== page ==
Challenging the Patriarchal Commonsense of ‘Private/Public’, ‘Home/World’ Binary
A Marxist approach to the women’s movement helps us to look at the entire structure of society – and the role of women’s inequality and oppression – whole rather than through the binaries of ‘ghare’ and ‘baire’, ‘family’ and ‘workplace,’ ‘private’ and ‘public.’
In the dominant discourse, we find that on the one hand it is argued that women are ‘safe’ within families and face ‘danger’ when ‘forced’ to go ‘outside’ (to work, to defecate, to study etc). On the other hand, gender and caste discrimination, oppression and violence is defined as a problem of ‘culture’ – basically a problem of the sphere of the ‘family’ or ‘community,’ and so the ‘private’ problem of individuals and families or the ‘cultural’ problem of communities rather than the problem and responsibility of the State and public institutions. How do we challenge this dominant discourse?
We can see very clearly how the family/household institution disciplines and schools women in unpaid care work duties; teaches men entitlement over women’s labour, sexuality and reproduction; defines domestic violence as the “chastisement” of women for failure to do her “duties”; and helps to reproduce the ideologies and hierarchies of caste and gender, generation after generation.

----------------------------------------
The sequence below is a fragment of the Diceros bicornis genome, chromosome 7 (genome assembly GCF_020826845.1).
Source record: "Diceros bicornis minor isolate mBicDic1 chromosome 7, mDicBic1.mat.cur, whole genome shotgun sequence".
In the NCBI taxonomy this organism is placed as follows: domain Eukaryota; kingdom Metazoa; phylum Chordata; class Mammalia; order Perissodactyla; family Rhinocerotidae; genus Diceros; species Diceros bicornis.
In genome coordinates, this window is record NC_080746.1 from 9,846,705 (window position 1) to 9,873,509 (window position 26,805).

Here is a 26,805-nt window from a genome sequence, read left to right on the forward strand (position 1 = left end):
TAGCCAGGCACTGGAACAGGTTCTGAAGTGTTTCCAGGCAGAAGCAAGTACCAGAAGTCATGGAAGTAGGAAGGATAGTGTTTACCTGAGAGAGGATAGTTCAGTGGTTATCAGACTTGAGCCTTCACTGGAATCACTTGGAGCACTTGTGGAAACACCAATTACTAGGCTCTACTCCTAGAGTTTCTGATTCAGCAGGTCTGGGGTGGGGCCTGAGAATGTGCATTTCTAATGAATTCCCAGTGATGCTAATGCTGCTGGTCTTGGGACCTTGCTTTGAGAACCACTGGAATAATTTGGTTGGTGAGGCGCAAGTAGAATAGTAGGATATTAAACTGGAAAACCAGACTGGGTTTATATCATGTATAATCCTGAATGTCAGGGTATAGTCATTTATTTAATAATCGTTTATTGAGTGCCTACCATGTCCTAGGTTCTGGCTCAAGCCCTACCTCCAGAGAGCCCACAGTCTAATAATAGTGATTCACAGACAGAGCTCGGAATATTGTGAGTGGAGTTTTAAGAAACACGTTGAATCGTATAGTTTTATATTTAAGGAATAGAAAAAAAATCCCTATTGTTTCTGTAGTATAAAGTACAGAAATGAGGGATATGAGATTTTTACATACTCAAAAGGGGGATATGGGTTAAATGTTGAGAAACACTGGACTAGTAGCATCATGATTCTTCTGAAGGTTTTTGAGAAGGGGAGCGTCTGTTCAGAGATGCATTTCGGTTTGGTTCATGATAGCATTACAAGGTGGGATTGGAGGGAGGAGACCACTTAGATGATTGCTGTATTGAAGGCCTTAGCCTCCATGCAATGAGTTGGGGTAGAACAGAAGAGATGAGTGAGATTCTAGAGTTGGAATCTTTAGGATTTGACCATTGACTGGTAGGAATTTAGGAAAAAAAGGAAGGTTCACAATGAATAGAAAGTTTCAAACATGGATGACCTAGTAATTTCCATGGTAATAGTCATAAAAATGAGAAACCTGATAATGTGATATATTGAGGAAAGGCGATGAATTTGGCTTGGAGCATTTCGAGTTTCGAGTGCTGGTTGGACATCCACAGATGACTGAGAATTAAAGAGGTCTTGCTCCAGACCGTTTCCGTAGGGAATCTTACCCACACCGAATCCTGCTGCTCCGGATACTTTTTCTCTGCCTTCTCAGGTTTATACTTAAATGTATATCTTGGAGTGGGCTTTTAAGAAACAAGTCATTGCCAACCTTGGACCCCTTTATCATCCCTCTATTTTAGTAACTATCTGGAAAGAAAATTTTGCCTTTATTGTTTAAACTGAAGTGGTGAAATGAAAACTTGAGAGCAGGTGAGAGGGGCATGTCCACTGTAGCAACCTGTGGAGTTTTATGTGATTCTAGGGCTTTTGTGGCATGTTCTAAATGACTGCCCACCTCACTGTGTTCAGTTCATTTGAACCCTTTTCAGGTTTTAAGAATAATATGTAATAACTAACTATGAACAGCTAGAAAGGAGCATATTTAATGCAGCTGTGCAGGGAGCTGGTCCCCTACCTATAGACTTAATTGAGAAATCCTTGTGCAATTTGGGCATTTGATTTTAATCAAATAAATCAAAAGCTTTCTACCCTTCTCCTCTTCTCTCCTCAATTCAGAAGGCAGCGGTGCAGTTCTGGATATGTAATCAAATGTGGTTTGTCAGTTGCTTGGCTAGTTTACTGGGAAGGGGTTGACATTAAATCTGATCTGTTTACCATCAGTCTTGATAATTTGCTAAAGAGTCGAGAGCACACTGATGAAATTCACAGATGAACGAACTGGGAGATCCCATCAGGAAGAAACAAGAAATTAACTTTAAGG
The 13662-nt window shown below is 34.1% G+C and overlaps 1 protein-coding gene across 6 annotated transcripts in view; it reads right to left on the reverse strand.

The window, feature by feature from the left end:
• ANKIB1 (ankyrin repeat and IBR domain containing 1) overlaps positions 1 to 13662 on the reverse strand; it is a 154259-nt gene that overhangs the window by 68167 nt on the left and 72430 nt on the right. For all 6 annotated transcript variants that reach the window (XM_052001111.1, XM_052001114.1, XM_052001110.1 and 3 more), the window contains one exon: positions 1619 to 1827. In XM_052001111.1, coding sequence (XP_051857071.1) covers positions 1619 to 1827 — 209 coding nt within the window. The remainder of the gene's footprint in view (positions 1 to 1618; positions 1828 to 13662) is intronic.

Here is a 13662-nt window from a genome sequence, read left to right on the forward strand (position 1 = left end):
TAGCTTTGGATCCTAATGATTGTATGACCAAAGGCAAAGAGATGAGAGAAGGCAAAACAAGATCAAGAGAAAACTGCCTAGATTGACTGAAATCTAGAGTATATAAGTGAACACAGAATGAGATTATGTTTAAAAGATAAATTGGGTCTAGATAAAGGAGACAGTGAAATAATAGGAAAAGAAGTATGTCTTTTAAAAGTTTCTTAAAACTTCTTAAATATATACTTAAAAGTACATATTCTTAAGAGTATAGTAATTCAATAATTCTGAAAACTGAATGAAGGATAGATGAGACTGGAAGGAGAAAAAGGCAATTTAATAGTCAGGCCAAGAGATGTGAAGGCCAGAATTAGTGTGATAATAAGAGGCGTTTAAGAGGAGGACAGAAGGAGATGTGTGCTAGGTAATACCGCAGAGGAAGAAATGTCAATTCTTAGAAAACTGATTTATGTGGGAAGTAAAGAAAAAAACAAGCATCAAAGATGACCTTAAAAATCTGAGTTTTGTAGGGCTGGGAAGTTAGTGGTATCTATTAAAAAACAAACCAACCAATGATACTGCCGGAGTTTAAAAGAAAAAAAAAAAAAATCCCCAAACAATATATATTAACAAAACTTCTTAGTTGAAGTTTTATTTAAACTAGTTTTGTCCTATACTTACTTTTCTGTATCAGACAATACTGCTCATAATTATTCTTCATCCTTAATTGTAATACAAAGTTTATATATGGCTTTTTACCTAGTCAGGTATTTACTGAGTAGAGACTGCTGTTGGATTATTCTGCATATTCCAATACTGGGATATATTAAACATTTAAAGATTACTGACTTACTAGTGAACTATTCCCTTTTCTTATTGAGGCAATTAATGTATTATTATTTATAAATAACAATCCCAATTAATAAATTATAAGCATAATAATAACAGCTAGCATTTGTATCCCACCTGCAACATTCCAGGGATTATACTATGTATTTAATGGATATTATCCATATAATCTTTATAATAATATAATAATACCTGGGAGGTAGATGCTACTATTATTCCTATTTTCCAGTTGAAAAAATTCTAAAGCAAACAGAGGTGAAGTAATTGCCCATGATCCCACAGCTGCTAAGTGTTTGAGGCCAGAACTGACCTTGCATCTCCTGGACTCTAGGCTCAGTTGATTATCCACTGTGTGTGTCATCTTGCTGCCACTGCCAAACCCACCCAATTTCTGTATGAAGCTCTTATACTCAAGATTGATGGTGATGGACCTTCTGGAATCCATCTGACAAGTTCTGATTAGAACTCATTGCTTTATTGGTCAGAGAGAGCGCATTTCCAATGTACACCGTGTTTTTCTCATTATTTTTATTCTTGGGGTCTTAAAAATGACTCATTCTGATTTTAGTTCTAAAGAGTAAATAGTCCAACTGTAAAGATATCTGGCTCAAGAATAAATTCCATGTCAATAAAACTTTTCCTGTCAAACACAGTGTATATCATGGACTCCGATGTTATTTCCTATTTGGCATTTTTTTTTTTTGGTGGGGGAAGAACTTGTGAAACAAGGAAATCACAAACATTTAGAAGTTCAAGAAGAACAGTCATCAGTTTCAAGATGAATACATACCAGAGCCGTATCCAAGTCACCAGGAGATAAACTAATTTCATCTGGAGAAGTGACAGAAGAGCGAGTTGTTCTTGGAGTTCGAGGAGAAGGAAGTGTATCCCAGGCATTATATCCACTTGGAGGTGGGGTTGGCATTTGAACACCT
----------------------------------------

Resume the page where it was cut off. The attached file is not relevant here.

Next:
In India, National Family Health Survey (NFHS) 2005-06 data, as well as data gathered by the Indian Human Development Survey (IHDS) 2012 establish how denial of autonomy is itself a form of violence and discrimination faced by Indian women. It is important to emphasise this point, because State policies as well as patriarchal common sense often prescribe and impose restrictions on women’s autonomy and mobility in the name of keeping them ‘safe’ from violence.
• Only 5% of women in India have sole control over choosing their husbands – IHDS 2012• 79.88% of women need permission to visit a health centre – IHDS 2012
NFHS 2005-06 data shows that the patriarchal sense of entitlement to women’s domestic services, helps legitimise domestic violence. Between 34-62 percent of men and women – ranging from educated to illiterate – believe that domestic violence is justified for one reason or another. Both category of respondents, men and women, tended to justify wife beating on the following ‘grounds’ – if wives argue with the husband, fail to show proper respect to in-laws, neglect the house or children, or go out without telling the husband. Women are tied by very widespread domestic violence to the social reproductive domestic roles ‘fixed’ for them – but patriarchal hegemony ensures that a large percentage of women accept such violence as the norm.